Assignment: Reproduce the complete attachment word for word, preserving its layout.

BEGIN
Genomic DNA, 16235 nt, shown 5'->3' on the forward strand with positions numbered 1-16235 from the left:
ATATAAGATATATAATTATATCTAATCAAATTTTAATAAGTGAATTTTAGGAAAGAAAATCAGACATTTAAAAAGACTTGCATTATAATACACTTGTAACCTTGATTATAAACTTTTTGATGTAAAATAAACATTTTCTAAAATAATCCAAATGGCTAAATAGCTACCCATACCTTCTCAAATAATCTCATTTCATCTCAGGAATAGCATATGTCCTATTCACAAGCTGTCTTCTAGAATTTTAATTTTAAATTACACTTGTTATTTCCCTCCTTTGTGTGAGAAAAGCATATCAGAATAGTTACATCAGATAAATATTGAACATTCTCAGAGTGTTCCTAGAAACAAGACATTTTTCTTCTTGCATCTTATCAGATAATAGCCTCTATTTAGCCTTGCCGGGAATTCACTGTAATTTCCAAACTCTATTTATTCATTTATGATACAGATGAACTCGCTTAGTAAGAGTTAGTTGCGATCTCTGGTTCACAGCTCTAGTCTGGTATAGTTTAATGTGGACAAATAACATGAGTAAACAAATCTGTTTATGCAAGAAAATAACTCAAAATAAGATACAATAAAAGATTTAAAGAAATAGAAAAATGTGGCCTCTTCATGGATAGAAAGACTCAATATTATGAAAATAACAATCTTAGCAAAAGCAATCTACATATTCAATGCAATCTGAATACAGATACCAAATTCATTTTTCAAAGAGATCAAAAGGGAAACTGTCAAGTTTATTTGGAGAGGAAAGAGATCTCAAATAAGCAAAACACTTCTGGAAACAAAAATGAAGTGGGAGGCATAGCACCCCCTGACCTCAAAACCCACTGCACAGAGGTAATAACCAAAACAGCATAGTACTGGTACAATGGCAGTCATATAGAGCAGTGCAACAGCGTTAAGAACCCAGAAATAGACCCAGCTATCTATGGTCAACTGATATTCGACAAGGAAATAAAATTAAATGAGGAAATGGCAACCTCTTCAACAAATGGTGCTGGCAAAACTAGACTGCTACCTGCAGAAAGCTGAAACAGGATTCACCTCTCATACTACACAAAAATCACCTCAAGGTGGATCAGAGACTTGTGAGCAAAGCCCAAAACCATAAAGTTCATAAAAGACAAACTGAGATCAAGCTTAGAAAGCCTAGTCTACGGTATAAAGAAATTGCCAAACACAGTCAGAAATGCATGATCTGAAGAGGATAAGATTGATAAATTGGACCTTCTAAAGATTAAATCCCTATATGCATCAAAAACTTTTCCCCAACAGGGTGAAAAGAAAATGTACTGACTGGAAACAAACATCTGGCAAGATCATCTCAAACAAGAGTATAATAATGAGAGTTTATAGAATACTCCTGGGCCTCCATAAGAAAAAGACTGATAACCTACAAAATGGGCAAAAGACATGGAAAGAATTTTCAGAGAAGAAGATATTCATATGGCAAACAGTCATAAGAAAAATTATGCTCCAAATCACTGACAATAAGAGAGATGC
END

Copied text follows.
Genomic DNA, 16235 nt, shown 5'->3' on the forward strand with positions numbered 1-16235 from the left:
ATATAAGATATATAATTATATCTAATCAAATTTTAATAAGTGAATTTTAGGAAAGAAAATCAGACATTTAAAAAGACTTGCATTATAATACACTTGTAACCTTGATTATAAACTTTTTGATGTAAAATAAACATTTTCTAAAATAATCCAAATGGCTAAATAGCTACCCATACCTTCTCAAATAATCTCATTTCATCTCAGGAATAGCATATGTCCTATTCACAAGCTGTCTTCTAGAATTTTAATTTTAAATTACACTTGTTATTTCCCTCCTTTGTGTGAGAAAAGCATATCAGAATAGTTACATCAGATAAATATTGAACATTCTCAGAGTGTTCCTAGAAACAAGACATTTTTCTTCTTGCATCTTATCAGATAATAGCCTCTATTTAGCCTTGCCGGGAATTCACTGTAATTTCCAAACTCTATTTATTCATTTATGATACAGATGAACTCGCTTAGTAAGAGTTAGTTGCGATCTCTGGTTCACAGCTCTAGTCTGGTATAGTTTAATGTGGACAAATAACATGAGTAAACAAATCTGTTTATGCAAGAAAATAACTCAAAATAAGATACAATAAAAGATTTAAAGAAATAGAAAAATGTGGCCTCTTCATGGATAGAAAGACTCAATATTATGAAAATAACAATCTTAGCAAAAGCAATCTACATATTCAATGCAATCTGAATACAGATACCAAATTCATTTTTCAAAGAGATCAAAAGGGAAACTGTCAAGTTTATTTGGAGAGGAAAGAGATCTCAAATAAGCAAAACACTTCTGGAAACAAAAATGAAGTGGGAGGCATAGCACCCCCTGACCTCAAAACCCACTGCACAGAGGTAATAACCAAAACAGCATAGTACTGGTACAATGGCAGTCATATAGAGCAGTGCAACAGCGTTAAGAACCCAGAAATAGACCCAGCTATCTATGGTCAACTGATATTCGACAAGGAAATAAAATTAAATGAGGAAATGGCAACCTCTTCAACAAATGGTGCTGGCAAAACTAGACTGCTACCTGCAGAAAGCTGAAACAGGATTCACCTCTCATACTACACAAAAATCACCTCAAGGTGGATCAGAGACTTGTGAGCAAAGCCCAAAACCATAAAGTTCATAAAAGACAAACTGAGATCAAGCTTAGAAAGCCTAGTCTACGGTATAAAGAAATTGCCAAACACAGTCAGAAATGCATGATCTGAAGAGGATAAGATTGATAAATTGGACCTTCTAAAGATTAAATCCCTATATGCATCAAAAACTTTTCCCCAACAGGGTGAAAAGAAAATGTACTGACTGGAAACAAACATCTGGCAAGATCATCTCAAACAAGAGTATAATAATGAGAGTTTATAGAATACTCCTGGGCCTCCATAAGAAAAAGACTGATAACCTACAAAATGGGCAAAAGACATGGAAAGAATTTTCAGAGAAGAAGATATTCATATGGCAAACAGTCATAAGAAAAATTATGCTCCAAATCACTGACAATAAGAGAGATGC